First of all, egg whites are made from aquafaba and sugar. (Aquafaba is the cooking water from chickpeas or other beans or legumes. You can use the liquid from chickpeas from a can or jar or the cooking water from chickpeas that you cook yourself It is important that the liquid is not too salty, otherwise the cookies later taste salty. For example, about half of the liquid from a 350g glass of dmBio chickpeas works well.) The Aquafaba is beaten with a hand mixer until stiff. The sugar is gradually added. The finished egg whites should be so firm that you can briefly see a knife cut.
The cinnamon is stirred into the egg whites. Then about 1/2 cup of the egg whites is set aside. The cinnamon stars should be coated with it later.
Make a sticky dough from the remaining egg whites and 250g of the almonds.
Sprinkle the worktop with ground almonds and roll out the dough about 1 / 2cm thick on it. The almonds under the dough are important so that the cookies can be easily removed from the work surface. If the dough is too sticky to roll out, the dough can alternatively be flattened by hand.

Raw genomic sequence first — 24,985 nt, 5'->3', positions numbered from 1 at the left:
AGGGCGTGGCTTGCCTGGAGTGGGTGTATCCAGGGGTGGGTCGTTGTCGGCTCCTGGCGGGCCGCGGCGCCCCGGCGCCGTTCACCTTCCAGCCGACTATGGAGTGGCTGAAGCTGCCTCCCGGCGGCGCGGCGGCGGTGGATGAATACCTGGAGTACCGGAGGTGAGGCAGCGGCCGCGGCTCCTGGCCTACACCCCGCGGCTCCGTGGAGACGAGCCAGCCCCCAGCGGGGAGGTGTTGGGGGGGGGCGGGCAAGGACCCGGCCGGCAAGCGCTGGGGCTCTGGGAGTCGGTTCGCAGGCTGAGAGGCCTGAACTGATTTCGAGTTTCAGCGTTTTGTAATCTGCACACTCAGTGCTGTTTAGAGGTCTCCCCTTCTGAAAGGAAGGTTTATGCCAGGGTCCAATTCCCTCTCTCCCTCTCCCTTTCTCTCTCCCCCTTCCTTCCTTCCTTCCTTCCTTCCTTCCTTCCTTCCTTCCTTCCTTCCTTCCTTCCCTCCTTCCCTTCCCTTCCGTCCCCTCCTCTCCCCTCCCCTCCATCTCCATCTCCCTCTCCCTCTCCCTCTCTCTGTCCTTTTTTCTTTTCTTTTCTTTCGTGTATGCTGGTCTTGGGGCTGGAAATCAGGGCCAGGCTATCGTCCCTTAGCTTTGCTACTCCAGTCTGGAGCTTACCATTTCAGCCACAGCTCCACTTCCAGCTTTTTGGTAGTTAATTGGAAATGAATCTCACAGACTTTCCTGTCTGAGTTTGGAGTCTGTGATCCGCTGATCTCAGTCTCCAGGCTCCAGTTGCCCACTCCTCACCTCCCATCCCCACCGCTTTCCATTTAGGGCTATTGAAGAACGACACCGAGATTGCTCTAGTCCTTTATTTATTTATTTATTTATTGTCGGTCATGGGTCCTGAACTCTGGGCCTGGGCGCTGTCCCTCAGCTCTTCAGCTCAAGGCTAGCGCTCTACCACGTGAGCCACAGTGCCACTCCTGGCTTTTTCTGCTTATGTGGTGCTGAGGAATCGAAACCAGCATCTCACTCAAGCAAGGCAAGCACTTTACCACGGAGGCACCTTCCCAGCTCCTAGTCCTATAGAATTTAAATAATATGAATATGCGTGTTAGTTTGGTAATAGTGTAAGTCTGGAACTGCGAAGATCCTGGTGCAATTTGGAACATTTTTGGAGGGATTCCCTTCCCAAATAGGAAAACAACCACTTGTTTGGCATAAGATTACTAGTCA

Cut stars out of the dough with a suitable cookie cutter and place on a tray lined with a baking mat or parchment paper. (A smaller cookie cutter tends to be more suitable. My star shape has a diameter of about 2cm.) If the dough does not come out of the cookie cutter well, it helps to dip the cookie cutter in a little water in between.
Preheat the oven to 150 degrees top / bottom heat and coat each star with a little egg whites. (The best way to do this is with a pastry brush.)
Bake the stars for about 12 minutes. The stars are ready when they are dry to the bottom but not yet completely dry.
The recipe is enough for about 1 1/2 trays of cinnamon stars. They taste best when you leave them in a cookie jar or something similar for a few days. Immediately after baking, the cinnamon doesn't taste that good.